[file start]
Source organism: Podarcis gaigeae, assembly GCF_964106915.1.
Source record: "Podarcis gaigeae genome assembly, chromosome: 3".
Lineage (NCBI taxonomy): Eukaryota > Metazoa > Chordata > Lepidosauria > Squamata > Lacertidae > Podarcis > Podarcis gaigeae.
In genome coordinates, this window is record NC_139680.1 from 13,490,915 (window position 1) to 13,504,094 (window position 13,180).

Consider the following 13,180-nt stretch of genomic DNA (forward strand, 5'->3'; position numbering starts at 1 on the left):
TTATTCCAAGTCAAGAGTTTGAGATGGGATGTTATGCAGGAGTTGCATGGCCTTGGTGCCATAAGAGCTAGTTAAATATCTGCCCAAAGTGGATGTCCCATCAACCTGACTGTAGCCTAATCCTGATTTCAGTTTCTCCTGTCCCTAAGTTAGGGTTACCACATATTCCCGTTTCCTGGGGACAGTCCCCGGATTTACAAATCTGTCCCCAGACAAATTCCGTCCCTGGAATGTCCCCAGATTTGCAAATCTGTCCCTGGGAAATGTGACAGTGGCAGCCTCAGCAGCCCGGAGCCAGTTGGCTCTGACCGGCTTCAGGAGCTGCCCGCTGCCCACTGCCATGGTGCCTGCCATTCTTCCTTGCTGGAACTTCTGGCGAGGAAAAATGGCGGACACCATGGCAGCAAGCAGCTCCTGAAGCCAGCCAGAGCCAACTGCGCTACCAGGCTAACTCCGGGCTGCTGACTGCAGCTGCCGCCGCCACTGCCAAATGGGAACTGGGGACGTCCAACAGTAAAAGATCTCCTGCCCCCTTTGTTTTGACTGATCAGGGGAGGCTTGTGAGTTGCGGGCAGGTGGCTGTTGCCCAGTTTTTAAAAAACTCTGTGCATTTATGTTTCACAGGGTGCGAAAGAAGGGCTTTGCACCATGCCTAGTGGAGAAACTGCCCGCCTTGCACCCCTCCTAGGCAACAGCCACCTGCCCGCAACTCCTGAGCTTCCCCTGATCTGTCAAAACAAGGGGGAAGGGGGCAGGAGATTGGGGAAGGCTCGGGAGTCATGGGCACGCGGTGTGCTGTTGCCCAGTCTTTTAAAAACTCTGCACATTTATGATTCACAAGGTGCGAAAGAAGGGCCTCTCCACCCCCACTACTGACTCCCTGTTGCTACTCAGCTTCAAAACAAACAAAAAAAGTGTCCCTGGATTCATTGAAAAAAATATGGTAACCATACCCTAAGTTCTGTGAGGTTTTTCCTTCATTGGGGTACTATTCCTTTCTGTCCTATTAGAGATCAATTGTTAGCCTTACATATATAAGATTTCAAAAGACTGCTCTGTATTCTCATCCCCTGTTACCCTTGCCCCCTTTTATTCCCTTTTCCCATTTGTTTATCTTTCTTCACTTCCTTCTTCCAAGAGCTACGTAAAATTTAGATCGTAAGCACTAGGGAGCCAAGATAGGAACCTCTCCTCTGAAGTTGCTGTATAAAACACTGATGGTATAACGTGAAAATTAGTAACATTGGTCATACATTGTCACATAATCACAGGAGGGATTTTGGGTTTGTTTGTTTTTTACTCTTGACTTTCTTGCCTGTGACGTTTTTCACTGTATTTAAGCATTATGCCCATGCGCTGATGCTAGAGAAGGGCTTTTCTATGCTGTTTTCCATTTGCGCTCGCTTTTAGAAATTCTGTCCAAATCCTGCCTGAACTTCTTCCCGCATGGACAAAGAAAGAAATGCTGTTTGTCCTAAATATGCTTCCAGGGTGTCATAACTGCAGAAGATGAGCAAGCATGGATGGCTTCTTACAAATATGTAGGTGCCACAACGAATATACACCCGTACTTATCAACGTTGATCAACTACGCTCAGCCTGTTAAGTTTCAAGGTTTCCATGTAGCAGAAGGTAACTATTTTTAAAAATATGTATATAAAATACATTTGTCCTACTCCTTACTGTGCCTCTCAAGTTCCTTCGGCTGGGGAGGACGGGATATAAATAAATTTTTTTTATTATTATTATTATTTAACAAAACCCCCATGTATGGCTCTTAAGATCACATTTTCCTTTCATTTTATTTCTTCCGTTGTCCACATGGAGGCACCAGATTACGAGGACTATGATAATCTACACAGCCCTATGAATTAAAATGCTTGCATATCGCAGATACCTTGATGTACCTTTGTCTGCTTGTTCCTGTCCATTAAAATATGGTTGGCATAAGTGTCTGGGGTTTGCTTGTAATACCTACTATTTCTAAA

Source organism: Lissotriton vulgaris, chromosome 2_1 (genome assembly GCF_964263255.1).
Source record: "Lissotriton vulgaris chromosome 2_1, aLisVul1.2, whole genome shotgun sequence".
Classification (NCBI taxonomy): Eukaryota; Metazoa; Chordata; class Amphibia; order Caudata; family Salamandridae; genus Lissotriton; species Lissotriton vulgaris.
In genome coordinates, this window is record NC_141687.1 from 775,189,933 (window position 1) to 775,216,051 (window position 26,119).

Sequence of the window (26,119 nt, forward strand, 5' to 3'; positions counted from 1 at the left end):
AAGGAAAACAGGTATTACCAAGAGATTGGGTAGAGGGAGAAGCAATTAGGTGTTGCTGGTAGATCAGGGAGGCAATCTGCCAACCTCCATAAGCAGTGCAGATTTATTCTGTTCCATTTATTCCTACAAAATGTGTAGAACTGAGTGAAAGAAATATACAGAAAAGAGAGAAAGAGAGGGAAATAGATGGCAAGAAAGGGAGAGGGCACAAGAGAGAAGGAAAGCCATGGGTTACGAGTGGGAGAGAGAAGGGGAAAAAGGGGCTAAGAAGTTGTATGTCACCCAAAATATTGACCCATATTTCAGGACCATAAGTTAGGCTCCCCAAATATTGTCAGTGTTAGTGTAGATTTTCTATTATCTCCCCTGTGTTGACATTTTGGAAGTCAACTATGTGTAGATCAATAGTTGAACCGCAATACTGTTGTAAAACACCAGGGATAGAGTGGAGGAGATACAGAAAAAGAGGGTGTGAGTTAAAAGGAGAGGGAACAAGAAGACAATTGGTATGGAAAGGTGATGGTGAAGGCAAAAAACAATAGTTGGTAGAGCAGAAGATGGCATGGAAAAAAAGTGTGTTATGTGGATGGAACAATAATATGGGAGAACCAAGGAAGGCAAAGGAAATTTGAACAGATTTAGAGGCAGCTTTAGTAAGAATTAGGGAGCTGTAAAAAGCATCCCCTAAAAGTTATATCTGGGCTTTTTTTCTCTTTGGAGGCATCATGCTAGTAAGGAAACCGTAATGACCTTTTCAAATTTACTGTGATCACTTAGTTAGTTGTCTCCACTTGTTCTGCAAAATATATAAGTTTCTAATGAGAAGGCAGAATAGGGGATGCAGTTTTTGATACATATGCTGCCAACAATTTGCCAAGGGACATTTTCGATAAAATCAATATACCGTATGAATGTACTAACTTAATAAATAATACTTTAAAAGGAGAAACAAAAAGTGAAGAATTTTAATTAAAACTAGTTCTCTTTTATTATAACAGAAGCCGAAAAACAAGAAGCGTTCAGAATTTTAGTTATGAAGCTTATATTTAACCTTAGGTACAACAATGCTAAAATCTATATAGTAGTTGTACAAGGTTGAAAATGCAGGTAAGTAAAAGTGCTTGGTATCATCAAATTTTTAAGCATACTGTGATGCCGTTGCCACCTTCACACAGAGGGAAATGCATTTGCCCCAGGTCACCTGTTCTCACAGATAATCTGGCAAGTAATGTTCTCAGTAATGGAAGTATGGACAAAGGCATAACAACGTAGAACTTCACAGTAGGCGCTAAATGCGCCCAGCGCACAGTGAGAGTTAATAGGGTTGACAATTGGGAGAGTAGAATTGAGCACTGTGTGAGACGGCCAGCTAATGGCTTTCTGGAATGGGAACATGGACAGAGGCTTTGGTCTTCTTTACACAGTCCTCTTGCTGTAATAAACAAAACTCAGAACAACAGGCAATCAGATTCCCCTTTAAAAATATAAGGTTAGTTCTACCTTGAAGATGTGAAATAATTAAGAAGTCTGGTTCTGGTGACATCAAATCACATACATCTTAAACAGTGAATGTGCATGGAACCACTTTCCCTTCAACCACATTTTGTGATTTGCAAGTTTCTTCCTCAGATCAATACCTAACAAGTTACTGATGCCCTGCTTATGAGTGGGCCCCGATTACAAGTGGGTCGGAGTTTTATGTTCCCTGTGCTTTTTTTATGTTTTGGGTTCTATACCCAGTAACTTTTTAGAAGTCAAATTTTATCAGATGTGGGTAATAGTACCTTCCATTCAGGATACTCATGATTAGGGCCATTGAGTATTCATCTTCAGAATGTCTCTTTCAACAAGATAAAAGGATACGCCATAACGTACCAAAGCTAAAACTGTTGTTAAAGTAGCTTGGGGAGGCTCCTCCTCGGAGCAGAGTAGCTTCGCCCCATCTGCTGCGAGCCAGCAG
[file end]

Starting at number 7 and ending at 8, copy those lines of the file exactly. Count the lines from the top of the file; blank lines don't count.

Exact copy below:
Source organism: Lissotriton vulgaris, chromosome 2_1 (genome assembly GCF_964263255.1).
Source record: "Lissotriton vulgaris chromosome 2_1, aLisVul1.2, whole genome shotgun sequence".